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Study: If rents rise 5%, 2,000 Angelenos could be pushed onto the streets

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The study projects LA rents will rise 4.5 percent next year

The homeless population in Los Angeles swelled last year, and a new study by Zillow finds that if rents keep increasing, many more people will be pushed onto the streets, reports the Los Angeles Times.

A 3-percent increase in the Los Angeles metro area’s median rent would leave an estimated 1,180 people homeless, according to Zillow. An increase of 5 percent could force 2,000 Angelenos on the street. By some estimates, median rents this year are already up 5 percent over the same time last year.

Zillow estimates rents will go up 4.5 percent next year.

Separate research has also connected climbing rents and the increase in the homeless population. For this study, “Zillow said it applied its own rental rate data to the established formula reflecting the connection to come up with new estimates” for how many LA residents would lose shelter in the wake of a rent increase, the Times says.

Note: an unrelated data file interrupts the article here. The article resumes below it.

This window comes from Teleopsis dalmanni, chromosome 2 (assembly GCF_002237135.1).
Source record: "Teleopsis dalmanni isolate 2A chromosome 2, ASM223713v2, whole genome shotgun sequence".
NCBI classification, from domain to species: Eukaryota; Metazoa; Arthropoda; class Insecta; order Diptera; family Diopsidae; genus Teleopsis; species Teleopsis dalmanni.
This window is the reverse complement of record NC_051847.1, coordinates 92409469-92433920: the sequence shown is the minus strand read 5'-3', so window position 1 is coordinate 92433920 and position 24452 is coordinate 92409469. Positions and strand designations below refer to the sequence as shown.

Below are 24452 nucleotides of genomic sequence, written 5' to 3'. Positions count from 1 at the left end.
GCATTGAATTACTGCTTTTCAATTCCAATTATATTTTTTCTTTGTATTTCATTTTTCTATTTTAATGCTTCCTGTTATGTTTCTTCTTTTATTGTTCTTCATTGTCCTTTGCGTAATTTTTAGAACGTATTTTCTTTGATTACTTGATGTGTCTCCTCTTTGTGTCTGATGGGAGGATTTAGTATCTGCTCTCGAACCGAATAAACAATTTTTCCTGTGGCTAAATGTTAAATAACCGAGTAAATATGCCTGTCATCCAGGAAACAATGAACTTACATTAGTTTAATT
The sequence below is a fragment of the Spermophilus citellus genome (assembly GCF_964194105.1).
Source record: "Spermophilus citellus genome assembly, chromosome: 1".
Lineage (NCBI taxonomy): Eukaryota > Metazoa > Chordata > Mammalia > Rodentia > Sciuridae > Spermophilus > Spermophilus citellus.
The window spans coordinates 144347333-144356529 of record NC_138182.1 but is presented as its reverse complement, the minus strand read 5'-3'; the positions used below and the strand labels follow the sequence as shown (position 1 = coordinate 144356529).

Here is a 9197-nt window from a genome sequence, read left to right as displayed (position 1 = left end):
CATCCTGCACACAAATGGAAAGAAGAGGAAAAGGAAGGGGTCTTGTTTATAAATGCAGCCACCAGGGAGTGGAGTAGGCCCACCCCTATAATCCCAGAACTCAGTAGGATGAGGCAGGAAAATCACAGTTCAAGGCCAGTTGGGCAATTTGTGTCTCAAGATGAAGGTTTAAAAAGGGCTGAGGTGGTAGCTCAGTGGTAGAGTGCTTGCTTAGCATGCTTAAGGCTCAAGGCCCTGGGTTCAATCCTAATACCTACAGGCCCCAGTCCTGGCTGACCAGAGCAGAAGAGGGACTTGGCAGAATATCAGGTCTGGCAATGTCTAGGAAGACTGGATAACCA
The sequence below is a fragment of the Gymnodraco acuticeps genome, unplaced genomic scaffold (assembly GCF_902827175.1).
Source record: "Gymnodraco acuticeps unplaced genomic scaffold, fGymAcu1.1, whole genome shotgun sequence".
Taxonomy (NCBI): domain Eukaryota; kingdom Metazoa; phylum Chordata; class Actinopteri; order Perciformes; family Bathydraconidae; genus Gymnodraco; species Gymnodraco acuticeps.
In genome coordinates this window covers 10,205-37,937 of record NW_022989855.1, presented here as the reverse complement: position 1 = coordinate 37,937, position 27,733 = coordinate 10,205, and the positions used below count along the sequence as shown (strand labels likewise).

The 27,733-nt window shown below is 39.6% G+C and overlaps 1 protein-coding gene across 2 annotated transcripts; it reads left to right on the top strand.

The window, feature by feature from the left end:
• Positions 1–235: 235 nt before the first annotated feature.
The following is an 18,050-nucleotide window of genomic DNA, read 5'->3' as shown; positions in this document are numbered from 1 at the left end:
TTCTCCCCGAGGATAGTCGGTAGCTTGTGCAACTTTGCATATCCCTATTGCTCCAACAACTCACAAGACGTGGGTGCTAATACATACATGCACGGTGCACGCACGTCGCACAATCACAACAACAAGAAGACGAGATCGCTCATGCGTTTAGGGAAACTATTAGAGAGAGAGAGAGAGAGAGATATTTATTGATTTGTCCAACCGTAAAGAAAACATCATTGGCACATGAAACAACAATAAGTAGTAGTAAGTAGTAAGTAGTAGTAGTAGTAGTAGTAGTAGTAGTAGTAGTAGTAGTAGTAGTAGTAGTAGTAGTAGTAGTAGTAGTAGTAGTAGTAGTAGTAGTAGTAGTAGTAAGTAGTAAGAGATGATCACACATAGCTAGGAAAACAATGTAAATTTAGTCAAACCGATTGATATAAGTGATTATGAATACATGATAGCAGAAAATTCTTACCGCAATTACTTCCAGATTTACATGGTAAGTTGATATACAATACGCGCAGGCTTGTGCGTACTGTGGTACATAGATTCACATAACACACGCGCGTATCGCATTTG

Experts told the Times that in cities like Los Angeles, Seattle, and New York, which don’t have enough affordable housing, the link between rent increases and homelessness is strong.

Rent increases work to directly push people from their homes, but also contribute indirectly to homelessness: When rents are higher, people are also likely to have less money available for things like emergency medical expenses.

The Los Angeles Homelessness Services Authority estimates that 34,189 people in the city of LA experience homelessness on any given night, according to the most recent numbers from their annual count. The agency estimates there are approximately 58,000 homeless people countywide.